The Matrix (Netflix Review)

This is the first of a new weekly Monday “Netflix” review. Every “Netflix” review will be based on a movie that is currently available on Netflix. Due to Keanu Reeves being on my mind because of the John Wick films I came across this classic that I haven’t seen for many years. I was also fortunate because my wife has never seen this movie and I was able to enjoy her reactions throughout the film.

The Matrix was written and director by the Wachowskis and tells the story of Mr. Anderson, aka Neo, played by Keanu Reeves as a computer programmer by day and a hacker by night who attempts to uncover what is know as the Matrix. I’m going to assume almost everyone has seen this movie so spoilers throughout. The Matrix turns out to be a program simulation that all human beings are fed into. A war broke out in the near future following the creation of A.I. or artificial intelligence. Mankind blackened the skies assuming that the robots could not live with out the sun as their greatest source of power. However, instead of the robots being defeated they instead treat human beings as nothing more than a battery and humans are grown in fields.

The film’s journey finds the man Morpheus, played by Laurence Fishburne, who has been destined by the “Oracle” to find “The One” who is prophesied to free humans once and for all from the tyranny of A.I. and the prison of the Matrix. Naturally, Morpheus believes Neo, Reeves, to be this very individual. Along the way we meet a handful of side characters and Neo’s love interest Trinity, played stoically by Carrie Anne Moss. The main antagonists of the story are programs within the Matrix called “Agents” who look like government secret service agents decked out in black suits, a white shirt and tie. Agent Smith, played tremendously by Hugo Weaving, is the leader of these antagonists and has a true disdain for human kind and the Matrix he is trapped in. He believes capturing Morpheus and obtaining codes to Zion, the last remaining human strong hold near the Earth’s core where it is still warm, is the key to escaping the Hell he feels trapped in .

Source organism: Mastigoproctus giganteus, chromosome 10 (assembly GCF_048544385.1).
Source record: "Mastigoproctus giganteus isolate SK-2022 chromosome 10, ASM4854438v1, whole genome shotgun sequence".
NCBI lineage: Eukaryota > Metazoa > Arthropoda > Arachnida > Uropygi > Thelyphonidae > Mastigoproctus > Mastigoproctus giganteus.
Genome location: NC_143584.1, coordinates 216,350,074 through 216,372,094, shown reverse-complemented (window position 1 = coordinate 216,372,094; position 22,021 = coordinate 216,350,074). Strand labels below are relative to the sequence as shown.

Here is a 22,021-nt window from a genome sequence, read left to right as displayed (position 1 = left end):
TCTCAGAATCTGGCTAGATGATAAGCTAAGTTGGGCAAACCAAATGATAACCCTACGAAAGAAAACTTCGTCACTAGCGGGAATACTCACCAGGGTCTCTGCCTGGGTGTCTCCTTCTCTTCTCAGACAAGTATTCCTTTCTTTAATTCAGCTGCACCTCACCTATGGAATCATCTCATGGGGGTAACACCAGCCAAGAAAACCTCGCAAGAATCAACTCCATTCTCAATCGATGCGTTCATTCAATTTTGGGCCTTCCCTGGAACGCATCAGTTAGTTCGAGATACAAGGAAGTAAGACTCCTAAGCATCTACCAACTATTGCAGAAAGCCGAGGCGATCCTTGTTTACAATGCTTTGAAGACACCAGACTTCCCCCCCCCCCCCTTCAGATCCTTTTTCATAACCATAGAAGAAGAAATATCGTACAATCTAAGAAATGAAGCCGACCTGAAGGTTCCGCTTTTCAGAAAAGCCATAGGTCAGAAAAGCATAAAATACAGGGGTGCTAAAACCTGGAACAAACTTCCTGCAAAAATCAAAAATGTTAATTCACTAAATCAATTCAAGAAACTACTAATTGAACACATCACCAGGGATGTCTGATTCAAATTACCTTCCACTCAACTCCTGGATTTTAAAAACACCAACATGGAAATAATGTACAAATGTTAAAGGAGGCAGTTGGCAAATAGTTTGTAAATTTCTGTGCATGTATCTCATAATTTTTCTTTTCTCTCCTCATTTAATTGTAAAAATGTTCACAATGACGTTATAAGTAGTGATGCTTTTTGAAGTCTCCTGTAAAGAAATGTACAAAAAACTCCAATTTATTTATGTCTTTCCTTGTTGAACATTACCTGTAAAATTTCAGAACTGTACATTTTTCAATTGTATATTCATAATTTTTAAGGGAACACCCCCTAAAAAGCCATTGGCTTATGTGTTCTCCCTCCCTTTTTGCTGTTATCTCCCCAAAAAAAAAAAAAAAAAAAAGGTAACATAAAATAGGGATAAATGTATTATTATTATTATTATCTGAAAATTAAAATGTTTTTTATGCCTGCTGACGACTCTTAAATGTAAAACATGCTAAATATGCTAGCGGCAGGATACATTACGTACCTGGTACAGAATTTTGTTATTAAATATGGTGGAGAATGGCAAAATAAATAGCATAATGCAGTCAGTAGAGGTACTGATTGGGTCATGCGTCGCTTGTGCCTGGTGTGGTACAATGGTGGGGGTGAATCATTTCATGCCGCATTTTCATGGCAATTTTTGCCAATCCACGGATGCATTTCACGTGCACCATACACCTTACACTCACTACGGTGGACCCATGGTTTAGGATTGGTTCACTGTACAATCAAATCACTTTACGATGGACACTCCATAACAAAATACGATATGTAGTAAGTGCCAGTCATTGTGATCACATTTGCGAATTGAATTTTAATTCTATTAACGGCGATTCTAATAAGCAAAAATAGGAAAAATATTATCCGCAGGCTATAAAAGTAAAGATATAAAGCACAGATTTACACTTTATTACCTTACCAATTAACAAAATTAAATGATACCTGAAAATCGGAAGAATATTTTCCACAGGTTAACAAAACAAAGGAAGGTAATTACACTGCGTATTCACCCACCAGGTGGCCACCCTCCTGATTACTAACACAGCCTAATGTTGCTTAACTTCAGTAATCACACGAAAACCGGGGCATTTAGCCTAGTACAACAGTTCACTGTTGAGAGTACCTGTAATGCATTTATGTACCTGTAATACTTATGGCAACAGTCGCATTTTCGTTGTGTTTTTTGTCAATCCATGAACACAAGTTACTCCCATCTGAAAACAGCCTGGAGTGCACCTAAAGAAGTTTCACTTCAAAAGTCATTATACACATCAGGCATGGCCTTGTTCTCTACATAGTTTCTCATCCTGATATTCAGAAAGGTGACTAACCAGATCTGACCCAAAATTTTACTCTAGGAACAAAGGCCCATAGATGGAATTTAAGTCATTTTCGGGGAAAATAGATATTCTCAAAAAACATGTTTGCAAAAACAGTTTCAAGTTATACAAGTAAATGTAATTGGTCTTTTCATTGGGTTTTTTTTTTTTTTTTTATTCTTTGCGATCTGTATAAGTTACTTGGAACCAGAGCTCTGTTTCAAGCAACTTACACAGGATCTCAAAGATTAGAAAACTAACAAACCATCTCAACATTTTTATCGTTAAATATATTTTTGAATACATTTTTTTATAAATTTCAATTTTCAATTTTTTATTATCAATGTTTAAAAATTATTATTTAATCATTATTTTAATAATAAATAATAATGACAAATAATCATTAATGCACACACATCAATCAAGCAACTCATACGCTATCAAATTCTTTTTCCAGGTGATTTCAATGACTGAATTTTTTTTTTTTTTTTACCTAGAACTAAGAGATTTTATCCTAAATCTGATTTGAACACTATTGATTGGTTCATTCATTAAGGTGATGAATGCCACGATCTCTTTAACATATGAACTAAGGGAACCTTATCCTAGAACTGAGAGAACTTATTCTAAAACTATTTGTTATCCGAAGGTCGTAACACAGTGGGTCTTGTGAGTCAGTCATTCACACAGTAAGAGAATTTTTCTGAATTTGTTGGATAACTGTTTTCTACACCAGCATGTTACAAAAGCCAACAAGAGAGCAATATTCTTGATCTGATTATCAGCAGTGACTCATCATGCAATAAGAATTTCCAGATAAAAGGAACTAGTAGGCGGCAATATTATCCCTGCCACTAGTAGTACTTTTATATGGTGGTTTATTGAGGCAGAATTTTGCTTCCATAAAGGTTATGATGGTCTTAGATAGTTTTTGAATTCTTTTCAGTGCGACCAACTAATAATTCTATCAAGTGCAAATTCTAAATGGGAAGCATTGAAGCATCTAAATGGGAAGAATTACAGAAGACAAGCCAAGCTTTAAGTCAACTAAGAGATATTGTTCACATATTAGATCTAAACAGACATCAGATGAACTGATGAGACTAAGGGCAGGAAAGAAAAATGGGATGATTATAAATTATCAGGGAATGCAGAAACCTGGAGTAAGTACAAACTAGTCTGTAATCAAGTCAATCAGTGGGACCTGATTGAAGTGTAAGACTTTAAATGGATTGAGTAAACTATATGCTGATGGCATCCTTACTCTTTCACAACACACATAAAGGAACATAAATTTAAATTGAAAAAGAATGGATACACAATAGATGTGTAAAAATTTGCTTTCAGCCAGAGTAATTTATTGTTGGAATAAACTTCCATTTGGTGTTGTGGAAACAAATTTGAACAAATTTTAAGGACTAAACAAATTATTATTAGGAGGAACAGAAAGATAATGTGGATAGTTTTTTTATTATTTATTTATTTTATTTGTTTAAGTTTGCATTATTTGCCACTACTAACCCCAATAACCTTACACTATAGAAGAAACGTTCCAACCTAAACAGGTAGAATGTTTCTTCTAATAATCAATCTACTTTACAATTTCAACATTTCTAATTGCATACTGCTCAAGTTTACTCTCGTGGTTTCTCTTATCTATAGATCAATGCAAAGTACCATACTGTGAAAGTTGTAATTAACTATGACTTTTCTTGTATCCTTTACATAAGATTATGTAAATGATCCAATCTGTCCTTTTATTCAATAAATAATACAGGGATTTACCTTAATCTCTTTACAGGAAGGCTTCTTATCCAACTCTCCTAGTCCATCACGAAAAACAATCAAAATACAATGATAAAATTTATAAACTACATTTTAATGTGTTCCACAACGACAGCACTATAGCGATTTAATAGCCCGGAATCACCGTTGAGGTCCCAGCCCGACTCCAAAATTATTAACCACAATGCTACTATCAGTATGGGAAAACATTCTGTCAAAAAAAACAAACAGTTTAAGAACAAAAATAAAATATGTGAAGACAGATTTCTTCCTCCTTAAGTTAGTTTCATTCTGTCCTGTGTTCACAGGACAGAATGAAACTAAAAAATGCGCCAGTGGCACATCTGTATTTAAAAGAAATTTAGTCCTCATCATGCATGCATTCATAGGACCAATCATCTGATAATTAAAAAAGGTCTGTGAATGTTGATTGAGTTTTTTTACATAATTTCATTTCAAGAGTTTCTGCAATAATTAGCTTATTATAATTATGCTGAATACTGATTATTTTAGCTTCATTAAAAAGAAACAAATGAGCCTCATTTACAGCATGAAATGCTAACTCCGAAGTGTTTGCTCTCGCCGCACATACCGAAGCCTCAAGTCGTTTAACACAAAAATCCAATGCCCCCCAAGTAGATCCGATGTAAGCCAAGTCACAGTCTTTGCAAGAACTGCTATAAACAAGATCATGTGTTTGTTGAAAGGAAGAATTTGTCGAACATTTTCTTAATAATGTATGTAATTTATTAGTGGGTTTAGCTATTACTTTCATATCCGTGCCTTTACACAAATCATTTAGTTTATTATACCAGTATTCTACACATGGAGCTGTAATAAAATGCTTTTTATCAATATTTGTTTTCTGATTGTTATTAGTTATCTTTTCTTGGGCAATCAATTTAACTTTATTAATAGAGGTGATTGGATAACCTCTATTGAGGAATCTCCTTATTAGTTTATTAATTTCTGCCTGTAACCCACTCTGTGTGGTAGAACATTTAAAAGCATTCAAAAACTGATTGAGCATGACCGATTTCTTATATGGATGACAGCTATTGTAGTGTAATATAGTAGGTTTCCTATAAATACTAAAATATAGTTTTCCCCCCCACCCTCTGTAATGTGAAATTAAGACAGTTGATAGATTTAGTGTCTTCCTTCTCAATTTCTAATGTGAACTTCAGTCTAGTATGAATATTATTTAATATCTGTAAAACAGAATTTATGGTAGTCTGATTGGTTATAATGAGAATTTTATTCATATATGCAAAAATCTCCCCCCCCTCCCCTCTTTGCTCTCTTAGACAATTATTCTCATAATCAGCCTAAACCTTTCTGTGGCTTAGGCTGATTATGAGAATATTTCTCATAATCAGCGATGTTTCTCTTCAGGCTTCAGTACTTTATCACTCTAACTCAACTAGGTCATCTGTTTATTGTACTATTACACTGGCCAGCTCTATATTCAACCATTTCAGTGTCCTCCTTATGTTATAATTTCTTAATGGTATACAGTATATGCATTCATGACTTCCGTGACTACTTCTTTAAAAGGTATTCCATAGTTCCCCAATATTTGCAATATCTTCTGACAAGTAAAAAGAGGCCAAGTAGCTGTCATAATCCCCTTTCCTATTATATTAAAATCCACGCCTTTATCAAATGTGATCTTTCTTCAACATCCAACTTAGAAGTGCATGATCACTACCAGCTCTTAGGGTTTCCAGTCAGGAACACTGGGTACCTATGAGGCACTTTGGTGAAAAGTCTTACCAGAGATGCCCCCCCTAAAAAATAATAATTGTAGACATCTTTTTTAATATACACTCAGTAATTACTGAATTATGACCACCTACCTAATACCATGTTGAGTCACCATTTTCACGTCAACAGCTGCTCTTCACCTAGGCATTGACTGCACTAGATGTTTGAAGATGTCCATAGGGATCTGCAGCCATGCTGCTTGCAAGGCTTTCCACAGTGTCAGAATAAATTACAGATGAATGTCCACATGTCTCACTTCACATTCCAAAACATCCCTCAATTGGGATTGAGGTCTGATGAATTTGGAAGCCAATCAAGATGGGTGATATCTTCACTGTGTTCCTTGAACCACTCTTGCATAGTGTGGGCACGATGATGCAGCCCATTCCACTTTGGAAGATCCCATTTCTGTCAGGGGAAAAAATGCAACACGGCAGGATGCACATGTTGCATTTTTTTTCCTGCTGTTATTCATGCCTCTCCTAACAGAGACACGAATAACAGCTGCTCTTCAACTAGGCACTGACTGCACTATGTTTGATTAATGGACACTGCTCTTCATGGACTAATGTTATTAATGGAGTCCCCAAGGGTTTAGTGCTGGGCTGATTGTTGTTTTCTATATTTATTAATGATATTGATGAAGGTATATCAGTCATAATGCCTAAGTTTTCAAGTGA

The film has four acts. The first act is us the audience following Neo as he attempts to uncover the truth about the Matrix. This first act is wonderfully done. The film is constantly giving us hints that the world we are looking at is really just the Matrix. Many times the camera zooms and or pans into a frame and we see the lines of the Matrix cover the screen. These subtle moments work really well for rewatches as we see the hints the directors give us that something isn’t quite right.

Once we discover the truth about the Matrix the second act begins and Neo is forced to come to grips with the hard truth as he tries to accept that he truly is “The One”. The third act begins with Neo being told he is not “The One” and our hero’s being betrayed from within. The fourth act breaks open as Neo decides to sacrifice himself and rescue Morpheus by using guns … lots of guns.

Their are many iconic moments in this film. We have the blue pill or the red pill scene when Neo decides to discover the truth. The Matrix literally invented “Bullet Time” and while it looks corny by today’s standards, it was revolutionary at the time. The action set piece when they go into the building to rescue Morpheus still looks great today and is the quintessential 90s action scene.

Keanu Reeves, Laurence Fishburne and Hugo Weaving do a fantastic job with each of their roles and truly bring a believability to this fantastical world. Hugo Weaving’s monologues opposite Laurence Fishburne have a subdued-maniacal feel to them and feel almost Shakespearian. The Matrix was a ground breaking film that still looks great today. The Wachowskis did an amazing job and knocked it out of the park. Many aspects of this film are scene in action films to this today. While the sequels may not live up to the grandeur of the first film, I will always appreciate seeing this movie for the first time and truly being blown away by it’s story and spectacle.


– Hilst

Leave a Reply

Fill in your details below or click an icon to log in: Logo

You are commenting using your account. Log Out /  Change )

Twitter picture

You are commenting using your Twitter account. Log Out /  Change )

Facebook photo

You are commenting using your Facebook account. Log Out /  Change )

Connecting to %s